So, I take that responsibility quite seriously. I do understand that as a person of color, as someone who historically we may not have had those opportunities, I also want to make sure that I open the door for others. So, that I may be the first one to occupy this position, but I want to make sure that others are able to come along. So I take a lot of time to mentor and support other young people who have an interest in economics, have an interest in research, and who also want to be part of making our world better. I have a passion for certainly supporting young people.

ORDU: Opening the door for others is indeed a very noble thing to do and really, really appreciate all you do in that area. Let’s turn to the brilliant essay you wrote for us for the 2022 edition of Foresight Africa. In that is you noted that not only have private donors increased their giving, donations from Africans have also increased. How is the philanthropic giving by Africans different from those of the rich countries like the United States and Europe?

OSILI: Well, for those people who are joining us, this will come as no surprise. The African continent has a rich history of philanthropy. We may not call it philanthropy, but regardless of whether you are Nigeria, South Africa, Kenya, Rwanda, even in North Africa, there is a strong tradition of people of limited means and also people of high net worth resources contributing to support others and uplift others.

During COVID, we saw many new trends. So, first of all, we know that many donors stepped up their giving, but they also expanded the tools that they used. On the African continent, I think what is also interesting is that we’re seeing an expansion in new ways of giving. So, specifically more collaboration—donors are working together—but also they’re using new tools. Impact investing is one of them. Crowdfunding is another.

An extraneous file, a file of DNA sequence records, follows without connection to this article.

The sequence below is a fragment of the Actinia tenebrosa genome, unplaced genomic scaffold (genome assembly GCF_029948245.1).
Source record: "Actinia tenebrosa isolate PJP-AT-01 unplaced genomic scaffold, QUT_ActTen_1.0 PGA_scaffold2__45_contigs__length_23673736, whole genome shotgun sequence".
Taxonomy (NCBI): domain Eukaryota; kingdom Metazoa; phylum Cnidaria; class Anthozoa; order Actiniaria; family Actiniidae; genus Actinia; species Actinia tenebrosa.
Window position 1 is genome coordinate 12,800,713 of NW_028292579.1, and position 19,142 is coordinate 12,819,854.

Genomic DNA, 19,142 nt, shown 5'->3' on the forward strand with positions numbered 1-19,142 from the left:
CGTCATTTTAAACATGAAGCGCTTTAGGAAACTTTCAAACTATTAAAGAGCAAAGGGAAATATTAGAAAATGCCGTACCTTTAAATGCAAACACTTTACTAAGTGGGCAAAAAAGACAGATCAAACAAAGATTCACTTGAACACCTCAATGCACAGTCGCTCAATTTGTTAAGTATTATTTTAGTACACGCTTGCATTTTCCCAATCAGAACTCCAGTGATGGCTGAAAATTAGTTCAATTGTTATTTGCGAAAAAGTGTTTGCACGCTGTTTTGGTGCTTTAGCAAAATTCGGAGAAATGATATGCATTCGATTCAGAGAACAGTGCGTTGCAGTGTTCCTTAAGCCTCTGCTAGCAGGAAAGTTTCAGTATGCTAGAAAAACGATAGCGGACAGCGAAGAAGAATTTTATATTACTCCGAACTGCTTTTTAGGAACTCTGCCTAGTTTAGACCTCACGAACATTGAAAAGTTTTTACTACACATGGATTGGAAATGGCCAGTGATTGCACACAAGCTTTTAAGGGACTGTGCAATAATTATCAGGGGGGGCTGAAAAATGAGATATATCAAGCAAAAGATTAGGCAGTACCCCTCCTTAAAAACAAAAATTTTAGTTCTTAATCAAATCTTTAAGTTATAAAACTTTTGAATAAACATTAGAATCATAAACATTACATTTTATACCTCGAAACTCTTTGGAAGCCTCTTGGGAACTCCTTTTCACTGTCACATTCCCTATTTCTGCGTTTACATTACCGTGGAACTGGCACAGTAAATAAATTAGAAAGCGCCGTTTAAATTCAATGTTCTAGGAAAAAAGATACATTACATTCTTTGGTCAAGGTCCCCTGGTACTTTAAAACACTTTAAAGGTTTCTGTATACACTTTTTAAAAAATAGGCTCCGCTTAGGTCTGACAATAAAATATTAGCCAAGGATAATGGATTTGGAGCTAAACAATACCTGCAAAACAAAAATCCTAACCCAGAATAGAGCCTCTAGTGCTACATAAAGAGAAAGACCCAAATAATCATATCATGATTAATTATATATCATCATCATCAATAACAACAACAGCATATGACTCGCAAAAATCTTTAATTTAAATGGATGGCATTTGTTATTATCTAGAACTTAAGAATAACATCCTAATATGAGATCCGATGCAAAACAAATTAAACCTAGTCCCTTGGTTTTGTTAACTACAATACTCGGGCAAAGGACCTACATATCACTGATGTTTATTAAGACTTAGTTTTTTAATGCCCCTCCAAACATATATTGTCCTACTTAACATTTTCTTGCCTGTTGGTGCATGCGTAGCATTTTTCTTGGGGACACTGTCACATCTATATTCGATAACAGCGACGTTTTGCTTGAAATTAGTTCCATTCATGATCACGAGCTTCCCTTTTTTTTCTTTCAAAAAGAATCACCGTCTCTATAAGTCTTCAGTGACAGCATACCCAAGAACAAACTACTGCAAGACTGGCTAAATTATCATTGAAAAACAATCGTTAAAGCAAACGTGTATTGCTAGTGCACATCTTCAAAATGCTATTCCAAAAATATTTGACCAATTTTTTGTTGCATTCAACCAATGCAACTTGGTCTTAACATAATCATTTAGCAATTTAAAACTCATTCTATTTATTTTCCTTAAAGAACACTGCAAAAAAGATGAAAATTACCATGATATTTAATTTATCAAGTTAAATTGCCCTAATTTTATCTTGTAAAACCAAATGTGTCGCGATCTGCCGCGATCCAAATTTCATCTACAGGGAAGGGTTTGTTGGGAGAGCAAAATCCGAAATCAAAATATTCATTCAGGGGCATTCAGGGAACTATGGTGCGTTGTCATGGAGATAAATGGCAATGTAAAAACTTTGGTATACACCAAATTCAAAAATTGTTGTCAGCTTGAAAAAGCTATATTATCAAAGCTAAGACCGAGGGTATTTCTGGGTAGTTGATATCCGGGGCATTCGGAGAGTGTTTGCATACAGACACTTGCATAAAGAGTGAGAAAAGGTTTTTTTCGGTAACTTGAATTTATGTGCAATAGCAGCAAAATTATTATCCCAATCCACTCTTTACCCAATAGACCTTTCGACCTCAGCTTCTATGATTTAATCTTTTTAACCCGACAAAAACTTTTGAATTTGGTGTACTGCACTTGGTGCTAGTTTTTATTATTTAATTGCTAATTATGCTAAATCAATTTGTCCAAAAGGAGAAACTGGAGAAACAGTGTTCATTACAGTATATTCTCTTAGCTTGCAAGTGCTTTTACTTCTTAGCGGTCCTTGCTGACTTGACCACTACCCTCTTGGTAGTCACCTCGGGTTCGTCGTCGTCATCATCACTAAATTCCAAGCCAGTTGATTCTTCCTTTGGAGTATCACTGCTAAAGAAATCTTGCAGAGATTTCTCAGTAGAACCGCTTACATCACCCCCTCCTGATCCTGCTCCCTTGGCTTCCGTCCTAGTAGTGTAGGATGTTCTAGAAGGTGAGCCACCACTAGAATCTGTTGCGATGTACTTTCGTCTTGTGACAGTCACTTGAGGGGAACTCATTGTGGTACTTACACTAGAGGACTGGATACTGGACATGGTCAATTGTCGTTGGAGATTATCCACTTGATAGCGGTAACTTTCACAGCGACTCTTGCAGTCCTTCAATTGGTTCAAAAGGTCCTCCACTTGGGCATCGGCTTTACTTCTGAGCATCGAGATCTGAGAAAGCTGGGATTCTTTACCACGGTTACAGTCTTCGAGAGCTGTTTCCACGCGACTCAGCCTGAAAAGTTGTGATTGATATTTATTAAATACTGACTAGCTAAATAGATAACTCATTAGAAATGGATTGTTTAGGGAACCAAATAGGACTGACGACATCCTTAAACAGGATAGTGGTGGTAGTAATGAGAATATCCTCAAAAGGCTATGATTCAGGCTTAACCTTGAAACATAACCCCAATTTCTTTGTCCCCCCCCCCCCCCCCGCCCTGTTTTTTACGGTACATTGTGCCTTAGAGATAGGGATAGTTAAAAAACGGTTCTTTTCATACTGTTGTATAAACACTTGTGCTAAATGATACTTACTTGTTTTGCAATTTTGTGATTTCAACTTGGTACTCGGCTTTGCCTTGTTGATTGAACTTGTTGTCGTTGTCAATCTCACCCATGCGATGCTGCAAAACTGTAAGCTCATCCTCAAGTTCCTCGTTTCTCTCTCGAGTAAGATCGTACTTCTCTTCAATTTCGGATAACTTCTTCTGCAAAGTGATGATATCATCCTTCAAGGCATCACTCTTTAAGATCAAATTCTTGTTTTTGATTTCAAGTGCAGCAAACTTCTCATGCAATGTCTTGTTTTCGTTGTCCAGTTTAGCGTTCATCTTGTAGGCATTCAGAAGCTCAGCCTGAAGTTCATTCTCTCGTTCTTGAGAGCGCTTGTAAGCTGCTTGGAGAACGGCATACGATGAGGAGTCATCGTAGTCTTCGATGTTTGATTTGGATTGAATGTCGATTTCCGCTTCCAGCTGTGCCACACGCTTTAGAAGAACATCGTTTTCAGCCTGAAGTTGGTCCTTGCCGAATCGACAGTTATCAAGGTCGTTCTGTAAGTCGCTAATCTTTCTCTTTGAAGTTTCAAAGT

You could also say that what distinguishes African philanthropists at all different levels is that many of them are working along a number of margins. They are giving maybe gifts to institutions, high net worth households especially may be supporting schools, they may be supporting hospitals, but they’re also supporting families. They’re supporting their extended family members. Some of them are educating their relatives or people that they have in their sphere.

So, one way to think about it is that if you add the informal ways that African givers and donors are giving and include some of the formal ways that they’re participating, you will see that a very different picture emerges from what you might see in Europe or in North America, where many donors are giving more through formal channels.

And so if you look at that big picture, it suggests that as a continent, we also have to work quite, I think, intentionally to make sure that all of these ways that people give are recognized. So, when you’re supporting your family members, people in your hometown, people that may be in your social network, that you are also thinking more strategically about aligning or collaborating with institutions.

And I’ll give you a very simple example. You may provide a scholarship for a relative—a cousin, a nephew, a niece—but you could also look at how you tap into maybe some networking opportunities for those young people, collaborating with, like, junior achievements, Africa, for example, that places young people into internships.

So, I think what we need to do is continue to build linkages between the informal giving and the formal giving so that we’re preparing our young people, especially, for global opportunities. And today I’m actually quite encouraged to see that there’s a growth in many of those, I’d say, nonprofit organizations and structures. But we also need to work harder to connect that informal giving with the formal giving sectors.